Makrina joined QUT in 2014 to start her own research group at the Institute of Health and Biomedical Innovation (IHBI). She was promoted to Associate Professor in 2018 and currently leads the Bacterial Pathogenesis (BacPath) group within QUT’s new Centre for Immunology and Infection Control, where she is also the Program Leader for Infection Control. Makrina was awarded the 2016 Queensland Young Tall Poppy Scientist of the Year award by the Australian Institute of Policy and Science, the 2018 Frank Fenner award by the Australian Society for Microbiology and the 2020 Georgina Sweet Award for Women in Quantitative Biomedical Science, with Excellence for Inclusivity. She has also attracted more than $5 million in funding from national foundations and research councils for her research investigating a new class of non-traditional antimicrobials that aim to disarm bacterial pathogens and replace, restore and reserve antibiotics for future generations.

Children’s Burns and Trauma Research

Associate Professor Leila Cuttle

QUT School of Biomedical SciencesFaculty of Health

STEM Disciplines explored: Biomedical Science, Infection and Immunity, Molecular Biology

Assumed knowledge: Biology, Chemistry

At the Centre for Children’s Health Research, QUT researchers are working closely with clinicians and allied health professionals from the children’s hospital who treat children with burn injuries. The main focus of the QUT Burns and Trauma Research Lab group is to conduct research which aims to improve the lives of children with burns and other wounds. We develop new therapies to enhance wound healing and reduce scarring and we study how burn injuries occur and what processes cause skin cells to die.

In this project, students will grow skin cells in the laboratory, expose them to heat and measure how many survive using fluorescent staining and assays. They will observe the other projects in the lab where researchers are working with patient samples and data, and students will also get to visit the children’s hospital.

About Associate Professor Leila Cuttle:

Associate Professor Leila Cuttle completed her Bachelor of Science with Honours (1997) and PhD (2009) degrees at the University of Queensland and is currently a full-time Research Fellow working on paediatric burns and trauma at the QUT. Leila started researching children’s burns 20 years ago and could see that the treatments available were inadequate as children suffer pain and scarring from their burn injuries, which affects them for the rest of their lives.

A/Prof Cuttle leads the Tissue Repair and Translational Physiology Program based at the Centre for Children’s Health Research. The group’s research is focused in several different areas:

  1. to promote burn prevention strategies and first aid treatment
  2. to identify new skin replacement techniques, to optimise the rapid re-growth of skin for wounds and burn injuries
  3. to develop new diagnostics and treatments, based on biomarkers and pathological markers identified in burn patient samples

During Leila’s PhD, she determined the optimal first aid treatment for burn injuries. This published work was used to develop guidelines for the treatment of burns internationally and for a “Cool Burns for 20 minutes” first aid public education campaign. This treatment has been shown recently to lead to decreased requirement for skin grafting operations, decreased admission to intensive care and shorter hospital length of stay for burn patients.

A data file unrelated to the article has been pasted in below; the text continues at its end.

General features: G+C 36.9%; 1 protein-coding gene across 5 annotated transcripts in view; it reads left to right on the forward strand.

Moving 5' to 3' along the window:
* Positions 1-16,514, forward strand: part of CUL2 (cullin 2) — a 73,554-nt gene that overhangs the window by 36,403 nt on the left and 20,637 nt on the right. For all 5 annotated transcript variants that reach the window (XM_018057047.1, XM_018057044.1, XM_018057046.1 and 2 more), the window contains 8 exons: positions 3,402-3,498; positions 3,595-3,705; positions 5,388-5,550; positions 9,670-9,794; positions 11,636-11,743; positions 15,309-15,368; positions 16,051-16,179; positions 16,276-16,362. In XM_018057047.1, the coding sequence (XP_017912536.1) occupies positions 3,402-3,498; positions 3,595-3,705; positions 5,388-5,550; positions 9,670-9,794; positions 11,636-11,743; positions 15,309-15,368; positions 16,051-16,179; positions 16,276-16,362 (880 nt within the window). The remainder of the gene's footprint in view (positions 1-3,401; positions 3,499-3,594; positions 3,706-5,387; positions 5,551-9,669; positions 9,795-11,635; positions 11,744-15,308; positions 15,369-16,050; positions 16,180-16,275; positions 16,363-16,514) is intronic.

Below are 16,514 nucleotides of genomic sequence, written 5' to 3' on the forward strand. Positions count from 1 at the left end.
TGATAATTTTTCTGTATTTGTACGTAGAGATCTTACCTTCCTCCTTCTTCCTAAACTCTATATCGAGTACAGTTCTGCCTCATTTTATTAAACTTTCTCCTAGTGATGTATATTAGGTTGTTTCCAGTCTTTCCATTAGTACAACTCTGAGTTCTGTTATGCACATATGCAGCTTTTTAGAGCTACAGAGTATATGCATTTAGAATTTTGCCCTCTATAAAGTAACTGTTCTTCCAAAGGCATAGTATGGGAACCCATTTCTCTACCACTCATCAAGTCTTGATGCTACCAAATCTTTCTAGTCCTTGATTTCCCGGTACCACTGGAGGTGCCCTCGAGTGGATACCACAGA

Feeding the Future and Converting Agricultural Waste into Valuable and Renewable Materials

Dr Julia Bally, Dr Laleh Moghaddam, Dr Satomi Hayashi

QUT Centre for Agriculture and Bioeconomy (CAB)

STEM Disciplines explored: Sustainable agriculture, biotechnology, crop genomics, microbial systems, industrial biotechnology and synthetic biology, bioprocessing technologies, agrifood systems

Assumed knowledge: Biology, Chemistry

In this placement, interns will work alongside researchers from QUT’s Centre for Agriculture and Bioeconomy (CAB). CAB’s research makes a significant contribution to improving tropical agriculture and developing the biocommodity sector in Australia and supporting agricultural advancement globally through their work in developing countries such as Africa, India and South-East Asia. The centre’s researchers collaborate with government and industry partners to bring research solutions and innovations to the real world. From enabling farmers to grow more food using less water and chemicals, to improving crop nutrition and pest resistance, to discovering new ways to use agricultural waste products efficiently and profitably, CAB is committed to finding innovations and knowledge that make our world more sustainable, secure and resilient. In this placement students will learn about and get hands-on experience with two key research areas of CAB: Plant Biotechnology and Biochemistry.

About Dr Julia Bally:

Dr Julia Bally is currently employed as a Research Fellow in the Centre for Agriculture and the Bioeconomy (CAB) at QUT. Julia completed her PhD in Biological science in 2008 at Bayer Cropscience, in collaboration with the CNRS-University of Lyon (France), studying recombinant protein expression and folding in chloroplasts. After a first post-doc on rhizobium-legume symbiosis and nitrogen fixation, still at Bayer Cropscience, Dr Bally joined Professor Peter Waterhouse’s team at the University of Sydney in 2011 with an ARC Super Science Fellowship. She spent her fellowship working on the model plant Nicotiana benthamiana and developing an extreme gene expression system as a platform for industrial plant-biotechnology, with a particular interest for research on gene silencing and RNAi. Julia subsequently joined QUT in 2014 with Professor Waterhouse to continue her research and work on projects, developed in collaboration with Corteva Agriscience, focusing on trans-kingdom RNAi and plant protection against agricultural pests.